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Interactive Healthcare Training
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E-Learning with a Blended approach

Flexibility, economical delivery and the value of employees’ time all explain the recent trend towards e-learning.

Many organisations ranging from those employing doctors and dentists, nurses, allied health professionals as well as health care assistants, enablers, support workers and care workers use online training.

A key advantage of e-learning is that it provides flexibility allowing the individual the opportunity to work in their own time and at their own pace. They can often work from home reducing the need for taking time off work and saving money on travel expenses to go to training venues. The carbon footprint box can be ticked!

The government’s document Putting People First highlights the importance of enablement, encouraging the need for maintaining and improving the independence of the service user in order to improve choice, dignity and the quality of life. Recent cases in the media only serve to emphasise the importance of good training in the care sector.

Julie Cartwright, an Occupational Therapist by background and director of Interactive Healthcare Training fully supports this philosophy. ‘It is important that older people or those with disabilities are given the maximum help to be as independent as possible so that they can continue their hobbies and interests and maintain the social interactions that will stimulate and maintain their physical and mental wellbeing’.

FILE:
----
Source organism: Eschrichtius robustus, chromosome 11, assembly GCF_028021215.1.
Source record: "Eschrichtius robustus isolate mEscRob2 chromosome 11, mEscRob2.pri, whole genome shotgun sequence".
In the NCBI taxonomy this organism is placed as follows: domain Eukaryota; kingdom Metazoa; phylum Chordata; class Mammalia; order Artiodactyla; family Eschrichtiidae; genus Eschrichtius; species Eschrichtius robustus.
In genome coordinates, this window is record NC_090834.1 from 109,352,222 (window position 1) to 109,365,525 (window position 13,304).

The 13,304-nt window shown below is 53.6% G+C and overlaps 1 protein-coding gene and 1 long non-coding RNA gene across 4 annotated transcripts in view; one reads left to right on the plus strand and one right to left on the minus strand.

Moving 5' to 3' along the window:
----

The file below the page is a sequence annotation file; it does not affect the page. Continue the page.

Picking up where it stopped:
Interactive Healthcare Training has most recently developed the Common Induction Standards in an e-learning programme supporting the principal of enablement. It is fully interactive with multiple choice questions.

Julie recommends this online programme should be followed by a classroom session to reinforce the learning material.

There are case studies within the CIS drawn from real life scenarios which can be discussed and debated in a group session to demonstrate engagement and retention of knowledge. These case studies illustrate both good and bad practices and can be used to illustrate how they might relate to an individual service.

A classroom session can also be used to teach the company policies/protocols and procedures and questions can be asked in a face to face situation.

In summary there are advantages and disadvantages of the two but a blend of both e-learning and practical training is preferable and probably offers the best of all worlds.
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